01. Cracked heels
Wearing slip on shoes without a back can cause the skin to crack.
To treat mildly cracked heels or dryness, run a pumice stone over them x3 weekly in the shower, but go in one direction as back and forth can actually make the split skin worse.
Conditions such as fungus, psoriasis, thyroid and diabetes are conditions associated with dry, cracked heels so see a Podiatrist at Move if you have any concerns.
Deep cracks can often bleed and lead to pain and infections. Make sure you apply antiseptic ointment and a dry dressing and see a Podiatrist/GP as soon as possible. To avoid dry, cracked heels, it is best to use a foot cream with 10% urea in it. We recommend Ureka, Urederm, Forte mouse.
02. Sweaty feet
Sweaty feet can be a real problem, especially with the hot summers we have in Oz! We suggest wearing socks with natural fibres e.g. bamboo, wool or cotton.
Brew regular black tea and cool, then tuck you feet in for 30 minutes. The tannins in the tea can decrease sweat production.
If you experience blisters with hiking, consider wearing two pairs of socks, toe socks or Steigen socks.
I know how nice it is to get your treated with a Pedicure. However, beware of fungal, bacterial, viral infections!! We regularly see fungal infections that are often acquired from getting Pedicures. This could be due to the fact that nail salons are unable to sterilise their instruments.
If you have to get a Pedicure, try and use a reputable salon. Go at the beginning of the day when technicians are less tired and tools and basins are cleaner. Consider taking your own tools and clean at home with betadine after treatment.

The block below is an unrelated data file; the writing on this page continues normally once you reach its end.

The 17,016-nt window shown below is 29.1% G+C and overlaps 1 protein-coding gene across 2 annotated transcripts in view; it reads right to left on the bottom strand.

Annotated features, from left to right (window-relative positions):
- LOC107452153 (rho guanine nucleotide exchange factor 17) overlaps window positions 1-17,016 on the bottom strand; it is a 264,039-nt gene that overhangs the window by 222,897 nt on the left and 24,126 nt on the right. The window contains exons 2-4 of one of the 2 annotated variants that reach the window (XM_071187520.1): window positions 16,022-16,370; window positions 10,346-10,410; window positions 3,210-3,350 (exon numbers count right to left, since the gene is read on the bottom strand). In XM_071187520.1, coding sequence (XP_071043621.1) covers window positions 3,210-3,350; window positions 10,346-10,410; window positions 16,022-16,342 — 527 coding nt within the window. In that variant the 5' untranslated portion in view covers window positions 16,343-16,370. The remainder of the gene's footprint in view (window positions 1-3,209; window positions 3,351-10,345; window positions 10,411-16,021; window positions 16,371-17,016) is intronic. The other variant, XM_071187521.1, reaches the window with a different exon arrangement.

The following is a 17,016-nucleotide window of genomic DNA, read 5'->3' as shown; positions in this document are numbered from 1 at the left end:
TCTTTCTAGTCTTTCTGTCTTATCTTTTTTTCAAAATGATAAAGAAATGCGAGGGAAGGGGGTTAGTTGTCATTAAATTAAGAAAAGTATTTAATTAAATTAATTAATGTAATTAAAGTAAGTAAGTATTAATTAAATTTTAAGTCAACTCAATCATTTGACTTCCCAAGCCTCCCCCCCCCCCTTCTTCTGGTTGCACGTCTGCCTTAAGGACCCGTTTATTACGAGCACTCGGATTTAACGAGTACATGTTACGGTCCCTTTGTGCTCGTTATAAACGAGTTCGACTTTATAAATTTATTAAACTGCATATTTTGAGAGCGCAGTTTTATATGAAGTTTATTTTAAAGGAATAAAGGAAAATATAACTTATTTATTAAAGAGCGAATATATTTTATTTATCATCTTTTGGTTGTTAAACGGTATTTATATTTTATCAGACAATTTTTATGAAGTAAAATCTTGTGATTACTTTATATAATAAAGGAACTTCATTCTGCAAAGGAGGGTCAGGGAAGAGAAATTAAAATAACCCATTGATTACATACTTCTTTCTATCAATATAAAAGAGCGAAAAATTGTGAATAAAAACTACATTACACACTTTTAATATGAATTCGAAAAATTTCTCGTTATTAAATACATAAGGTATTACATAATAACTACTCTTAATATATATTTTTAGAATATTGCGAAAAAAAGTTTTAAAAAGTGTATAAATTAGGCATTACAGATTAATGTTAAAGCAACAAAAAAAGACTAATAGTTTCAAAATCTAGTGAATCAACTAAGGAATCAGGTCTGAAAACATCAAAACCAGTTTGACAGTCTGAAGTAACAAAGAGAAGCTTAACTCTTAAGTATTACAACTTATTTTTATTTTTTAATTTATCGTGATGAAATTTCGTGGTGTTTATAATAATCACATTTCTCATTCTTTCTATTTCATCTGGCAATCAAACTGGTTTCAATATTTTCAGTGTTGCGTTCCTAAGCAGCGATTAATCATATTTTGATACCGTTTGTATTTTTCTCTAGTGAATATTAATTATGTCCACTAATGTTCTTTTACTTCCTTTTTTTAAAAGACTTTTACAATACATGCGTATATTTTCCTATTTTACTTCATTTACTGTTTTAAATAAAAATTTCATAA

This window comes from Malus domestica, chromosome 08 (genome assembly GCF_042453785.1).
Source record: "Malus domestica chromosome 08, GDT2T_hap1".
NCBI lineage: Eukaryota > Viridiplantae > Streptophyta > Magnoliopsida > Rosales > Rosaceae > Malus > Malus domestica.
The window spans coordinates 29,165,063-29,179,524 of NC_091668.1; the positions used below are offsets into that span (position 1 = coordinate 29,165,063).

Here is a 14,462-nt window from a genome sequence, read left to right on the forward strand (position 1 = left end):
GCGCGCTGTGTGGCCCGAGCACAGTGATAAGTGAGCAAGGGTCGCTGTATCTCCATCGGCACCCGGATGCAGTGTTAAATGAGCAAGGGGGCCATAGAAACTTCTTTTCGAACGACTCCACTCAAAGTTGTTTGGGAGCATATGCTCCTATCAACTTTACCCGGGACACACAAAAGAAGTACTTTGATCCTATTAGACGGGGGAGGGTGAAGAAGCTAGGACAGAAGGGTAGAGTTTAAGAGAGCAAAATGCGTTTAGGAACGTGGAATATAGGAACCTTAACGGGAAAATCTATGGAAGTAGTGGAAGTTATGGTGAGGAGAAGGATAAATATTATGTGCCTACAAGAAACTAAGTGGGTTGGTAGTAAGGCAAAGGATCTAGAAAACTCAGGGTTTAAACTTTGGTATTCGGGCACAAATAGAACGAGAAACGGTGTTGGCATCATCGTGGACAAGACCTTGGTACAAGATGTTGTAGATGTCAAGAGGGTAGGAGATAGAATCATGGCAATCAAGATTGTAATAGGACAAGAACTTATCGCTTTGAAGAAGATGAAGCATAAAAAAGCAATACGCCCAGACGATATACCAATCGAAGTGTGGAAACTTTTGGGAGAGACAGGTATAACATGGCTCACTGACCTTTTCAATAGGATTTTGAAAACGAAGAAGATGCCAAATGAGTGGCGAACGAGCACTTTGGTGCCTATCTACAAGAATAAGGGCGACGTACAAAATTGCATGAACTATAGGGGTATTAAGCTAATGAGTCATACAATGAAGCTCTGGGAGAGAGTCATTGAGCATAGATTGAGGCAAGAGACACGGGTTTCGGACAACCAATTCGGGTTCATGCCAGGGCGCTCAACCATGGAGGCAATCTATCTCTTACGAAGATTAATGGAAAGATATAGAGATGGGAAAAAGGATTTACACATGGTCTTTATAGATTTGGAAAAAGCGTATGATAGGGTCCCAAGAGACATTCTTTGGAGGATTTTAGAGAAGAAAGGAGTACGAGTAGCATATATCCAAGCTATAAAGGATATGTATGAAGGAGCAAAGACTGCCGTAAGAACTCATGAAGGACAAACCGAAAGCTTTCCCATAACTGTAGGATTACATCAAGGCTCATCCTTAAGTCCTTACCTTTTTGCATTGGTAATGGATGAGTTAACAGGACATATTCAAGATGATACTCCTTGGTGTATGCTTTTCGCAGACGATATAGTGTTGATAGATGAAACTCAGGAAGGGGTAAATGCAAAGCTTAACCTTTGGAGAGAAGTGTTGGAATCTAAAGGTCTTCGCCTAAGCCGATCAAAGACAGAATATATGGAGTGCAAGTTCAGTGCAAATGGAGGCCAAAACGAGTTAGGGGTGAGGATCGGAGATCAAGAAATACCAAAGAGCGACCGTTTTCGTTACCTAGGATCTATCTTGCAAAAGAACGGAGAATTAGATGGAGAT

Our preference is to paint your own toenails. There are nails polishes that are better for your toenails with tea tree oil (Dr Remedy). Be sure to take the nail polish off after 1-2 days and leave bare for as long as possible.
04. Wear well fitting footwear
It may seem simple to most, however many people put their feet through unwanted stress. Shoes shouldn’t have to be worn in.
You can try lining the shoe with moleskin to prevent friction. Try wearing your shoes at home for 1 hour and increase with time if you have any sensitivities.
If a blister develops, it is best to leave to clean the blister and apply antiseptic e.g. betadine and a dressing. If the blister becomes too painful, see a Podiatrist as the fluid may need to be drained out.
Over wearing this summertime staple can cause many problems with the feet – fractures, heel pain, tendinopathy, hammertoes. The list goes on!
These are not shoes and shouldn’t be worn from 8am-8pm.
That being said, we do see the need for slip on shoes for in between periods and at home use. So….look for a pair that has good arch support and a thicker sole. We recommend Orthoheels or Birkenstocks.
06. Barefoot walking
I completely agree barefoot walking is invigorating! Who doesn’t love the feeling of crisp grass or sand in between your toes!
However, barefoot walking can also put you at the increased risk of contracting warts, fungal or bacterial infections. These things love warm moist environments like public pools or toilet blocks. You are also at risk of stepping on glass or splinters. So, my advice is to wear something on your feet most of the time in these public spaces and even at home if have problematic feet.